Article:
• Try Thermage (about $3,000 for the whole face; just one treatment should do the trick). Or opt for a combination machine like the ReFirme ST (about $1,500 per treatment; you'll need three to four), which uses a blend of radio frequency energy and infrared light to stimulate collagen (results last up to two years). You may need a topical numbing cream to dull the pain of ReFirme ST; side effects include mild swelling and redness that last for just a few hours posttreatment.

    Thermage and combination machines are making the face-lift pass&eactue;. The surgery, which repositions the skin and underlying muscle (average cost: $7,000) requires at least two weeks of downtime, and risks include infection and nerve damage.

  • At-home fix New handheld devices emit low levels of energy through red light that may improve tone. "The red wavelength causes mild inflammation, increasing collagen production," explains New York City dermatologist Steven Victor, M.D. "You may get a 20 percent improvement, not as much as an in-office treatment." Try Marvel-Mini Rejuvenating Facial Light Therapy Red ($225;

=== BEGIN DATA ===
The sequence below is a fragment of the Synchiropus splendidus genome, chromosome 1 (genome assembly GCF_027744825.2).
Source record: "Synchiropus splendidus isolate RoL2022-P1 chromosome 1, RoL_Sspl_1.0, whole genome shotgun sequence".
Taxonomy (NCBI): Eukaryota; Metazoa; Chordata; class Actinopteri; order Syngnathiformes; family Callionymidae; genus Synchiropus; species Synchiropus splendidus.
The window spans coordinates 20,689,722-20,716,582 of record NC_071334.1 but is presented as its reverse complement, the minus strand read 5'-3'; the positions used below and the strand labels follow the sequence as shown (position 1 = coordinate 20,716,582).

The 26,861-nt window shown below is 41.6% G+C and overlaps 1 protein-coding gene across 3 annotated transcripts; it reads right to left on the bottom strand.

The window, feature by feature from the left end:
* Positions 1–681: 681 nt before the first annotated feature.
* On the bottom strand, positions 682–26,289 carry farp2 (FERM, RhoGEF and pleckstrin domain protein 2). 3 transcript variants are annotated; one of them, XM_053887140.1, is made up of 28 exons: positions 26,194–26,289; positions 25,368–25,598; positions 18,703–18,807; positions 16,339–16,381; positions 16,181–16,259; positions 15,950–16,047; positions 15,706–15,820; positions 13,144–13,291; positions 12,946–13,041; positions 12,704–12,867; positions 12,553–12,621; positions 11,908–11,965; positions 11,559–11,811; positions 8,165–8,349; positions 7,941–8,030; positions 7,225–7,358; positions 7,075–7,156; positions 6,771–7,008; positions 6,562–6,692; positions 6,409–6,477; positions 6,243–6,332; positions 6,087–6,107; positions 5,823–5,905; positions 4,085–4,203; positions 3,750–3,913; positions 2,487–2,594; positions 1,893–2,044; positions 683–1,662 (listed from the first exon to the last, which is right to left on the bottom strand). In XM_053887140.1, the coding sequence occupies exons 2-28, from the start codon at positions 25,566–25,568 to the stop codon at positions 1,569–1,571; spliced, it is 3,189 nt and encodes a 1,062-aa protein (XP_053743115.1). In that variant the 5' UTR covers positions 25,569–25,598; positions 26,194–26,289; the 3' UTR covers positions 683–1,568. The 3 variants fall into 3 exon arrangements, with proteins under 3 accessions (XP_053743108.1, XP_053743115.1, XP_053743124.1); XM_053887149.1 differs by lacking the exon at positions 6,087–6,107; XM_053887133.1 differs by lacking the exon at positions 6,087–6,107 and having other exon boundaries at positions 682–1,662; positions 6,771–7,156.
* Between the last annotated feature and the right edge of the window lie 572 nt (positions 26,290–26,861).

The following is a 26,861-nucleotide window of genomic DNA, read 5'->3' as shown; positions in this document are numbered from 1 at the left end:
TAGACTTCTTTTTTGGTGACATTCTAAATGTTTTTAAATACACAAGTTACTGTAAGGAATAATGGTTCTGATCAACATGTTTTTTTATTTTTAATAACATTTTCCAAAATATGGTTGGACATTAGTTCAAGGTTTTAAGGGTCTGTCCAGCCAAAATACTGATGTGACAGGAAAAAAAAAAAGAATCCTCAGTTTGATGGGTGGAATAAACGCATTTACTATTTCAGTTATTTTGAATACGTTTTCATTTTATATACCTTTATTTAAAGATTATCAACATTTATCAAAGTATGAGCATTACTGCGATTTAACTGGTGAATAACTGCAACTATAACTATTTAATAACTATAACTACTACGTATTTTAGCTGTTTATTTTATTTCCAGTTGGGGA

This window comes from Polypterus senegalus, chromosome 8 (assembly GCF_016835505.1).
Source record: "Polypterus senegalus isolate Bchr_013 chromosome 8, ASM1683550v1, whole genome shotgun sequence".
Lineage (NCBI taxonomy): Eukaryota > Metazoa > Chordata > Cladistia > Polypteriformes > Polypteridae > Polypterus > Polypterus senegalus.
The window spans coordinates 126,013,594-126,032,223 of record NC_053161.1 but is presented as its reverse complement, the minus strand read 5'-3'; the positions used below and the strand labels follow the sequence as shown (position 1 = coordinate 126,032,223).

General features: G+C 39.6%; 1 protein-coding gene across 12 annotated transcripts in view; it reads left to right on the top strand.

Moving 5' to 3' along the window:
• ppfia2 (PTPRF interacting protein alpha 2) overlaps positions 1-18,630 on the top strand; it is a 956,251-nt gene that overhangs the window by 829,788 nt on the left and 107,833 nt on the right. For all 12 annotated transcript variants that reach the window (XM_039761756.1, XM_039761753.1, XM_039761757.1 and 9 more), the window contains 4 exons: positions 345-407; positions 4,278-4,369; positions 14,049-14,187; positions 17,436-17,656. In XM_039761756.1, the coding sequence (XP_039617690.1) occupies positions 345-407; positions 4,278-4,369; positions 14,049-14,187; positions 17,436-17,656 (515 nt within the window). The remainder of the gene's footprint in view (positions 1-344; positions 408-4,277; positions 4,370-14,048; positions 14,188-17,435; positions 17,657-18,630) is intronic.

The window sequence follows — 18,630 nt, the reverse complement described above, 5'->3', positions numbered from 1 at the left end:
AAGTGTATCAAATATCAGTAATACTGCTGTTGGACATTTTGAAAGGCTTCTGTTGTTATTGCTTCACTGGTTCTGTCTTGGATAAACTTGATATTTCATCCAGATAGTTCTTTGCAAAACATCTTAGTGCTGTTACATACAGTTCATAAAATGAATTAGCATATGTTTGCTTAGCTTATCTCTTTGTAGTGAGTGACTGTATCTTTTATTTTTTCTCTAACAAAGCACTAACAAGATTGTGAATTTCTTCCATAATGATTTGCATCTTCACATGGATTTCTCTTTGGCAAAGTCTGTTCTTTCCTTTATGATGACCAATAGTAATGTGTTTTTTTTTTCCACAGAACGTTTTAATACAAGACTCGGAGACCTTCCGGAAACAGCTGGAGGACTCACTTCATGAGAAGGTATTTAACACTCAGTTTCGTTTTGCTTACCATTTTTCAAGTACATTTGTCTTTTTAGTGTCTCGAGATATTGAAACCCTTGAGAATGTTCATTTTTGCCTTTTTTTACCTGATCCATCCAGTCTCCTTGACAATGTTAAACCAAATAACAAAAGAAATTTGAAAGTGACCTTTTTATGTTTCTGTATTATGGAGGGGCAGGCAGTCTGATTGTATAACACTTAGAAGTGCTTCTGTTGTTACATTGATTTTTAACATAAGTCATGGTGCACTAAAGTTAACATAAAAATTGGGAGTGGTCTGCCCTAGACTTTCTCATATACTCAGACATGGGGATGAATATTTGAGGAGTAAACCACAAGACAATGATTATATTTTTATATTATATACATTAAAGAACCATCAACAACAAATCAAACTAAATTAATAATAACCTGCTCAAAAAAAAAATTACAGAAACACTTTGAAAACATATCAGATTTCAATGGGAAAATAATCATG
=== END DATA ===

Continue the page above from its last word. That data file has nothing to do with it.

If you have


  • Try hyaluronic acid injections like Juvéderm and Restylane, which cost between $500 and $1,000 per treatment and should last for six to 12 months. Sculptra, a synthetic poly-Llactic acid injection that runs about $1,300 per session (you'll need about four at monthly intervals, with results lasting up to two years) is a second, less common option.

    Both types of injectable are used to restore fullness, but they do it in different ways. Hyaluronic acid is injected directly into the nasolabial folds to fill them instantly, while Sculptra is injected into the deeper layers of the skin to stimulate collagen production, a gradual process that takes about six months, says Francesca Fusco, M.D., a New York City dermatologist. "The poly-L-lactic acid acts as a trigger, then slowly fades away as your body's collagen fills in the once-hollow area ," she adds. It's a good option for people who have lost substantial fat in the cheeks and around the mouth, explains Victor.